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The Daily Wildcat

The Daily Wildcat


    Fraternity hazing at colleges exemplifies bigger problems

    This past week hasn’t been a great one for fraternities. Hazing allegations, even here at the UA, have created scandals for Greek organizations and their home universities. While the integrity of these allegations is questionable, the respective communities’ reactions have made one point crystal clear: Hazing will not be tolerated.

    Phi Kappa Psi’s national organization revoked its chapter recognition for the UA last week, and the University of Dayton’s chapter was suspended by the school’s administration. The UA chapter lost its recognition because a former member reported that he’d been hazed during his college years. Some current members doubt that these allegations are true and say that even if they are, the hazing was exaggerated and occurred many years ago.

    While some question the UA allegations, the University of Dayton chapter has solid proof of hazing. According to Flyer News, Dayton’s student newspaper, an underage Phi Kappa Psi pledge was forced to drink an excessive amount of alcohol in October 2011, and he had to be taken to the hospital for treatment.

    According to its website, Phi Kappa Psi’s mission is “(to engage) men of integrity, further (develop) their intellect and enhance community involvement. With a legacy built on acceptance and trust, each brother realizes his highest potential through a lifelong experience of service and excellence.” If these hazing allegations are indeed true, then these chapters are not living up to their mission.

    At Dartmouth College, a controversial op-ed in The Dartmouth, the student newspaper, has caused an uproar. In the column, which was published on Jan. 25, former fraternity member Andrew Lohse described his own gruesome hazing experiences including swimming “in a kiddie pool full of vomit, urine, fecal matter, semen and rotten food products.” He claimed that the administration is fully aware of the open secret and chooses to do nothing about it. Lohse wrote that his experiences are the norm, and that without help, ritual hazing will be a difficult habit to break. After publication, more than 100 outraged Dartmouth faculty signed a letter to the administration, asserting that everyone knows about the hazing and that it directly contradicts Dartmouth standards.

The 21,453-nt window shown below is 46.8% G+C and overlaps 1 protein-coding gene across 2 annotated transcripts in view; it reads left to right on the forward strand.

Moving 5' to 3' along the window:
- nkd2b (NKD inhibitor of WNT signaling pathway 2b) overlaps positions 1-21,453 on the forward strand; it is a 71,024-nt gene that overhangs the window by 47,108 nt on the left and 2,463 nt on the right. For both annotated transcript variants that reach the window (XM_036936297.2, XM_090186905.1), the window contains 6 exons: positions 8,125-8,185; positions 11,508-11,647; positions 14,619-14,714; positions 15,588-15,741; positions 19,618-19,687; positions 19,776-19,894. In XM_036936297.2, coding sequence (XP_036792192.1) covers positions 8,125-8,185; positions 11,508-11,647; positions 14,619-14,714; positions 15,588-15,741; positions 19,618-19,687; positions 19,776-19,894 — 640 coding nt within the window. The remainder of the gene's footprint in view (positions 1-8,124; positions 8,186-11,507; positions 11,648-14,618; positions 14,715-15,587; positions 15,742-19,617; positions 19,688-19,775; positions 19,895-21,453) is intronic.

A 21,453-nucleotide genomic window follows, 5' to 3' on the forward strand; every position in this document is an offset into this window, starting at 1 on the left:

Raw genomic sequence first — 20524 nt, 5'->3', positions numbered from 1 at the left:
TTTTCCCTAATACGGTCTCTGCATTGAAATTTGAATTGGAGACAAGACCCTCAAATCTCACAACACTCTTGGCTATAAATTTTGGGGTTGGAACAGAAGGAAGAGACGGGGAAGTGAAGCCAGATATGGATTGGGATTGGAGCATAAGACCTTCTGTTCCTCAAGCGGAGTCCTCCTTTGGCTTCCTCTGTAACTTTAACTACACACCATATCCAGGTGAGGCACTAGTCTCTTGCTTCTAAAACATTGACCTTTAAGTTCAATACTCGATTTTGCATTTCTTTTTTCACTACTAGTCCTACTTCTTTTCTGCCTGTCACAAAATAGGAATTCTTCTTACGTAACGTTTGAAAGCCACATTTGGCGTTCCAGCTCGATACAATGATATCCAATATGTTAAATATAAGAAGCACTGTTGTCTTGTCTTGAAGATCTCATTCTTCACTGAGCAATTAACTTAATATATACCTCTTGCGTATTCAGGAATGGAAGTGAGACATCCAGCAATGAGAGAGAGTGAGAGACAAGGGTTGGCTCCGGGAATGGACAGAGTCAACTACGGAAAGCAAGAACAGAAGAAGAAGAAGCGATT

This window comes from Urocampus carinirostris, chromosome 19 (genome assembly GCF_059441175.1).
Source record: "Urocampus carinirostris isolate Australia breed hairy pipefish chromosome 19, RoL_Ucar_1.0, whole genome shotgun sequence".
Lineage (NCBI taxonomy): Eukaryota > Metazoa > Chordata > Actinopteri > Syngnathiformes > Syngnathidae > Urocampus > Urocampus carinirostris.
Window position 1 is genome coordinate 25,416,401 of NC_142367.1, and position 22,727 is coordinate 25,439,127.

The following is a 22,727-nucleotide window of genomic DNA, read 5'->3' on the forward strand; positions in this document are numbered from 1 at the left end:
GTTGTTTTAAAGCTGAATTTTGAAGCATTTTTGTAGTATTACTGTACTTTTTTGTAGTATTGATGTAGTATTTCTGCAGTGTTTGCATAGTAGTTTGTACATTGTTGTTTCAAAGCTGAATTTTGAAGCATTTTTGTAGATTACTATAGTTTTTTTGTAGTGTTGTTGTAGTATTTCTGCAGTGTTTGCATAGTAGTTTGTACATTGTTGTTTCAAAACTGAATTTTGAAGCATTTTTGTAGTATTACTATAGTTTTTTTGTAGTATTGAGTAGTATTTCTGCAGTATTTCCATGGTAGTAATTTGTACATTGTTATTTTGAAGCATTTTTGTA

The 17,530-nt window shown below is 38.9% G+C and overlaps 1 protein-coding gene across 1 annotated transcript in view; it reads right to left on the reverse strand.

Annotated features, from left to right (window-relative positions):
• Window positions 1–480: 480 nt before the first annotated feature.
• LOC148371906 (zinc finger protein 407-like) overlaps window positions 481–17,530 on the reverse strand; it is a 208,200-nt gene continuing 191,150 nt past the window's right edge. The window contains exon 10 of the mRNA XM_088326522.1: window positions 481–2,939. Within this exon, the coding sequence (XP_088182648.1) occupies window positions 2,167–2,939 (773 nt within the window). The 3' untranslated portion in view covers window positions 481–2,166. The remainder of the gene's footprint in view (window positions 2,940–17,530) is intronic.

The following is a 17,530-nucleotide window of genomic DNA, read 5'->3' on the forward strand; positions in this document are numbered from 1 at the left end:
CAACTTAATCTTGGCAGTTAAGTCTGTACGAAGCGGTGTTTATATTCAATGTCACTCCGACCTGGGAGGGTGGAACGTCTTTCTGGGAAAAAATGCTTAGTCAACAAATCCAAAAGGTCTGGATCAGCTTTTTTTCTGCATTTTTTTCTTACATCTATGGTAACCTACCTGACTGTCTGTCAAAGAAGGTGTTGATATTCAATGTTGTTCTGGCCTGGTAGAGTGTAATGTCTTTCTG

The UA, like most colleges and universities nationwide, has a zero tolerance policy when it comes to hazing, hence Phi Kappa Psi’s lost recognition. The UA Greek Life website has extensive resources regarding hazing, and organizations are required to participate in National Hazing Prevention Week every year. However, it’s clear that not all fraternities and sororities, at the UA and nationwide, are practicing what they preach.

    For the 90 percent of UA students who aren’t involved in Greek Life, initiation and other rituals are shrouded in mystery. Since the organizations are understandably hesitant to reveal the truth about hazing, all average students have to go on are rumors or movies that show cloaked men paddling each other in basements. If any of the hazing rumors spread around campus are true, however, then their respective greek organizations are blatantly disregarding their missions.

    No one deserves to be hazed; it is psychologically damaging, and it is morally wrong to make anyone experience what Lohse claims to have experienced. Is someone’s worth in an organization really dependent on his or her tolerance of humiliation and abuse? The fraternities and sororities that treat their members with respect are the ones that truly support a brotherhood or sisterhood, which is what the new pledges are looking for.

    — Lauren Shores is a journalism sophomore. She can reached at or on Twitter via @WildcatOpinions.

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